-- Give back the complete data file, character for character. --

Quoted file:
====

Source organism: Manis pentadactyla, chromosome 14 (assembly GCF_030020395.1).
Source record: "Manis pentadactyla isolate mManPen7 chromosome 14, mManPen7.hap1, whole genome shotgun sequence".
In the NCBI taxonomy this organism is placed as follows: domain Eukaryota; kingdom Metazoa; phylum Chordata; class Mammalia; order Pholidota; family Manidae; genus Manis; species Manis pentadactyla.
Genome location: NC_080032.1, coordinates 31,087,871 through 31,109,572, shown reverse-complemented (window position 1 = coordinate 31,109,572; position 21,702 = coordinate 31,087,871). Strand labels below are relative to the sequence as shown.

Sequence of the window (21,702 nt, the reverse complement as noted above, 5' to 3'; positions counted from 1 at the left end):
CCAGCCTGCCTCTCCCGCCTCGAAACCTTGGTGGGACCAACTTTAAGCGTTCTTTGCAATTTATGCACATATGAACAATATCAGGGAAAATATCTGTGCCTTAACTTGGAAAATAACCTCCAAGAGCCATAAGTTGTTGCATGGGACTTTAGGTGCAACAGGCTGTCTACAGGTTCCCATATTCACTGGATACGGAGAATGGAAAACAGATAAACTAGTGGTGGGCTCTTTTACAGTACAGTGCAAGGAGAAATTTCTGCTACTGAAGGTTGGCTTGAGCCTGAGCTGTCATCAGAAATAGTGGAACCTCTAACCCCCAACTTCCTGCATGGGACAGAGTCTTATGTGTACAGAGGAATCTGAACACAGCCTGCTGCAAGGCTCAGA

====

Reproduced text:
Source organism: Manis pentadactyla, chromosome 14 (assembly GCF_030020395.1).
Source record: "Manis pentadactyla isolate mManPen7 chromosome 14, mManPen7.hap1, whole genome shotgun sequence".
In the NCBI taxonomy this organism is placed as follows: domain Eukaryota; kingdom Metazoa; phylum Chordata; class Mammalia; order Pholidota; family Manidae; genus Manis; species Manis pentadactyla.
Genome location: NC_080032.1, coordinates 31,087,871 through 31,109,572, shown reverse-complemented (window position 1 = coordinate 31,109,572; position 21,702 = coordinate 31,087,871). Strand labels below are relative to the sequence as shown.

Sequence of the window (21,702 nt, the reverse complement as noted above, 5' to 3'; positions counted from 1 at the left end):
CCAGCCTGCCTCTCCCGCCTCGAAACCTTGGTGGGACCAACTTTAAGCGTTCTTTGCAATTTATGCACATATGAACAATATCAGGGAAAATATCTGTGCCTTAACTTGGAAAATAACCTCCAAGAGCCATAAGTTGTTGCATGGGACTTTAGGTGCAACAGGCTGTCTACAGGTTCCCATATTCACTGGATACGGAGAATGGAAAACAGATAAACTAGTGGTGGGCTCTTTTACAGTACAGTGCAAGGAGAAATTTCTGCTACTGAAGGTTGGCTTGAGCCTGAGCTGTCATCAGAAATAGTGGAACCTCTAACCCCCAACTTCCTGCATGGGACAGAGTCTTATGTGTACAGAGGAATCTGAACACAGCCTGCTGCAAGGCTCAGA